Teen tennis player scores trip to U.S. Open with winning essay
Posted August 17, 2008
Updated August 18, 2008
Raleigh, N.C. — A local teen tennis player says that the accomplishments of the legendary Arthur Ashe have inspired him – on and off the court.
And his tribute to Ashe will take him to the U.S. Open in New York, as one of 10 winners of a national essay contest by the National Junior Tennis League.
Ashe "paved the way for African-Americans such as me and my friends," said 14-year-old Robert Wright, of Raleigh.
Robert wrote a 300-word essay discussing how Ashe's ideals have impacted his own life. Ashe is the only black player to have won the men's singles at Wimbledon, the U.S. Open and the Australian Open.
"The majority of the kids, some of the parents have never seen Arthur Ashe, don't even know who Arthur Ashe is," said Harold Johnson, Robert's tennis coach.
Robert wrote that Ashe taught him what true heroism is: "A true hero doesn't need to be recognized for his or her good deeds, and when you do good deeds, don't expect compensation."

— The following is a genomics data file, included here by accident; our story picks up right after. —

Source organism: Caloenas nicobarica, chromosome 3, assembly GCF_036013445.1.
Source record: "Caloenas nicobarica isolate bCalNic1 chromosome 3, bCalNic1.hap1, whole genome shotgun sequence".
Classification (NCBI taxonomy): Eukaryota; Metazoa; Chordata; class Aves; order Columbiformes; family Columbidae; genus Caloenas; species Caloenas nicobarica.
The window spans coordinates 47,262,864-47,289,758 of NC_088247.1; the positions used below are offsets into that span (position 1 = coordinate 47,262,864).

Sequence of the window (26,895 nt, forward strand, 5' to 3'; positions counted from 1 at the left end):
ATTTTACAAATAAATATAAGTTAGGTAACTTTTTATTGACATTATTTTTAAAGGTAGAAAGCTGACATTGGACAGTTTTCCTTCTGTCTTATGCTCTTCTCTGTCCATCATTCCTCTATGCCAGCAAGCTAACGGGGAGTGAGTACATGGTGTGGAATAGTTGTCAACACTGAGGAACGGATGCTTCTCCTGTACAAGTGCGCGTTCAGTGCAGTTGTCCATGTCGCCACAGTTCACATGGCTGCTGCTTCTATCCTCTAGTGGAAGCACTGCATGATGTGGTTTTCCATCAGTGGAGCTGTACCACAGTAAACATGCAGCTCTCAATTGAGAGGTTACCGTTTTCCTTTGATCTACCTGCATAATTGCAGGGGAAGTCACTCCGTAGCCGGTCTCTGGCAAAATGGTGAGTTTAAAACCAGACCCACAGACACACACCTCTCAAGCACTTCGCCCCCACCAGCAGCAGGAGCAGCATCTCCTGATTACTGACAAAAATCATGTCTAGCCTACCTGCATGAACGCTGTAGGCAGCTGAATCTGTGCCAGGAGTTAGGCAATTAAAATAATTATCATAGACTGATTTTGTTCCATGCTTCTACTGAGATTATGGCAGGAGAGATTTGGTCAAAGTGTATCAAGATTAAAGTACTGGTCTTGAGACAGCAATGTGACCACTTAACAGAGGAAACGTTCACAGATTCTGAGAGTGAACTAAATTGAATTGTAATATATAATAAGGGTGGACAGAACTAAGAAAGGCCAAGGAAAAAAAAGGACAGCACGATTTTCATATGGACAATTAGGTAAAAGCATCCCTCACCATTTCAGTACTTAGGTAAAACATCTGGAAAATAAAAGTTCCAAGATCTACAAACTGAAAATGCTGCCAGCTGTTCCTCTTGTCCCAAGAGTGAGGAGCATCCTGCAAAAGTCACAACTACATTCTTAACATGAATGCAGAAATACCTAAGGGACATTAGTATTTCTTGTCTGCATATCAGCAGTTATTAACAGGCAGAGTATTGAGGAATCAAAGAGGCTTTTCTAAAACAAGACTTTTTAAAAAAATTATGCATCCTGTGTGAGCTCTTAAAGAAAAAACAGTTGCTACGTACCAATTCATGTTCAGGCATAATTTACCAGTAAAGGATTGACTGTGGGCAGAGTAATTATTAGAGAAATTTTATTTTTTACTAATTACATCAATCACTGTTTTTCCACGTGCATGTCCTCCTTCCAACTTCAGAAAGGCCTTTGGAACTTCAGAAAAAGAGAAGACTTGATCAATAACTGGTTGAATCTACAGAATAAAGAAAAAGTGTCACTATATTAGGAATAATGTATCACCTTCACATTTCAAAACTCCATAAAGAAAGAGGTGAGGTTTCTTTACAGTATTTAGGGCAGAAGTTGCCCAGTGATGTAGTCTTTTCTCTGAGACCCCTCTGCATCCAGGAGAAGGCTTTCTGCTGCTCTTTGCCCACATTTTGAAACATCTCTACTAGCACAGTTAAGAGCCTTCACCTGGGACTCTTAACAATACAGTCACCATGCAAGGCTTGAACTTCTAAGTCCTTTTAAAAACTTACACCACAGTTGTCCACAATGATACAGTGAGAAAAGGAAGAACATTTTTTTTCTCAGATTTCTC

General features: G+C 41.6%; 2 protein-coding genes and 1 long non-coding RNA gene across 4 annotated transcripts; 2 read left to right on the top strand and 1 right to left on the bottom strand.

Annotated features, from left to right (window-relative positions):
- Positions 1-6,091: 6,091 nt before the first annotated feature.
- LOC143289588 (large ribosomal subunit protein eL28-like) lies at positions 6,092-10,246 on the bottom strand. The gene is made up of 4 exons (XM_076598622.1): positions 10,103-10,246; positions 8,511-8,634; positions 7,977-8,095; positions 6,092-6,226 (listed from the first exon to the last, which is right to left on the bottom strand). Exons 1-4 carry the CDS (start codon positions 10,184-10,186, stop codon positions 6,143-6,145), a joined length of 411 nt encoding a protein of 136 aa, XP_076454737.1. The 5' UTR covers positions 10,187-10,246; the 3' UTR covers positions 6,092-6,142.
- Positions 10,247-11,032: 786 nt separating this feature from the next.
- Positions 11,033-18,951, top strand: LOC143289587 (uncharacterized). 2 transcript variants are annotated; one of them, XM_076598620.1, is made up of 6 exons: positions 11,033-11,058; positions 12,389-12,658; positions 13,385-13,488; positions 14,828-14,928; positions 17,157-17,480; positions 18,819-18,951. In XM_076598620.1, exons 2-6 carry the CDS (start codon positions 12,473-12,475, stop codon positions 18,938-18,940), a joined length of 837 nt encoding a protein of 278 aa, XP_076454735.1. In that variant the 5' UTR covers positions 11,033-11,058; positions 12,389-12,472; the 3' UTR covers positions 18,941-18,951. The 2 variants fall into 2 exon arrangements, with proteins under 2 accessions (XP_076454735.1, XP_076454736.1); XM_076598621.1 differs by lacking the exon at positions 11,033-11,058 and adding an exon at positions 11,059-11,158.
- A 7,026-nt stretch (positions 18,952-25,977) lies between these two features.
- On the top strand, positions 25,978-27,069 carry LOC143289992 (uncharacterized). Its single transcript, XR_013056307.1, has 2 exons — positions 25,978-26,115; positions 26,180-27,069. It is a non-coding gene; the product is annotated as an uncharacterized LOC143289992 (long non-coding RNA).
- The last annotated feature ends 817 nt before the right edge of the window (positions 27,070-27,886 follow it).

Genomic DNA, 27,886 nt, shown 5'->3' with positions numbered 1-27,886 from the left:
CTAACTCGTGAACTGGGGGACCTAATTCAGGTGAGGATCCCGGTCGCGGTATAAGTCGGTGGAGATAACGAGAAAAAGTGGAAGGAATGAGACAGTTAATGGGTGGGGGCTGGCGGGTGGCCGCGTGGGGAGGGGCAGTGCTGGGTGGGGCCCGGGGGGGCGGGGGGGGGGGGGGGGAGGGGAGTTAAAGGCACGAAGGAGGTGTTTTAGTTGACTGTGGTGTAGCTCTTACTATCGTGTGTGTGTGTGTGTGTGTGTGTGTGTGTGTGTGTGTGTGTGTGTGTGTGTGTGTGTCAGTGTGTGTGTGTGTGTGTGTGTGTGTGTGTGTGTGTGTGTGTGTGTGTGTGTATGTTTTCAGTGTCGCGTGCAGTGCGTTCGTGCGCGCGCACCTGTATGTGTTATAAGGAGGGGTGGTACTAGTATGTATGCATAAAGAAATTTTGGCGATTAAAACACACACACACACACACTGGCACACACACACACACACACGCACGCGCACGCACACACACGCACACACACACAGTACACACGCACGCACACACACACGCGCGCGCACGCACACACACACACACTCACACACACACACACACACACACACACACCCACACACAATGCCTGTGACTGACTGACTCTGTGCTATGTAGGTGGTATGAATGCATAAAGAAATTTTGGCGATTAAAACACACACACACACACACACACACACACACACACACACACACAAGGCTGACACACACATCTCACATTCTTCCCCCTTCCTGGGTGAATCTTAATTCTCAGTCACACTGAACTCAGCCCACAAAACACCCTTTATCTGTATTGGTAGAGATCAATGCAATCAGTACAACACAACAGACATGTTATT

Ashe's example has also taught him that it's more important to spend time in the classroom than on the tennis court, Robert wrote.
Johnson said he encouraged Robert to enter the contest, so that more people could learn about the value of Ashe's life.
"I didn't think that he would have a chance, but I said, 'You go here on, and submit it anyway. At least you're participating," Johnson said.
Robert said winning the essay contest came as a surprise to him.
"I was at football practice at the time," he said. "When my mom picked me up, she told me I had won the essay contest. ... My heart dropped."
Late this week, Robert will be off an all-expenses paid trip to the U.S. Open, which begins Saturday. He might even to get hit a few balls with stars like Roger Federer and Andy Roddick.
Another Raleigh teen, Michelle Matoke, 14, was also selected as a winner of the essay contest. She and Robert will participate in Arthur Ashe Kids Day.
"I know when he comes back, he'll have lots of stories to tell us," Calla Wright, Robert's mother, said.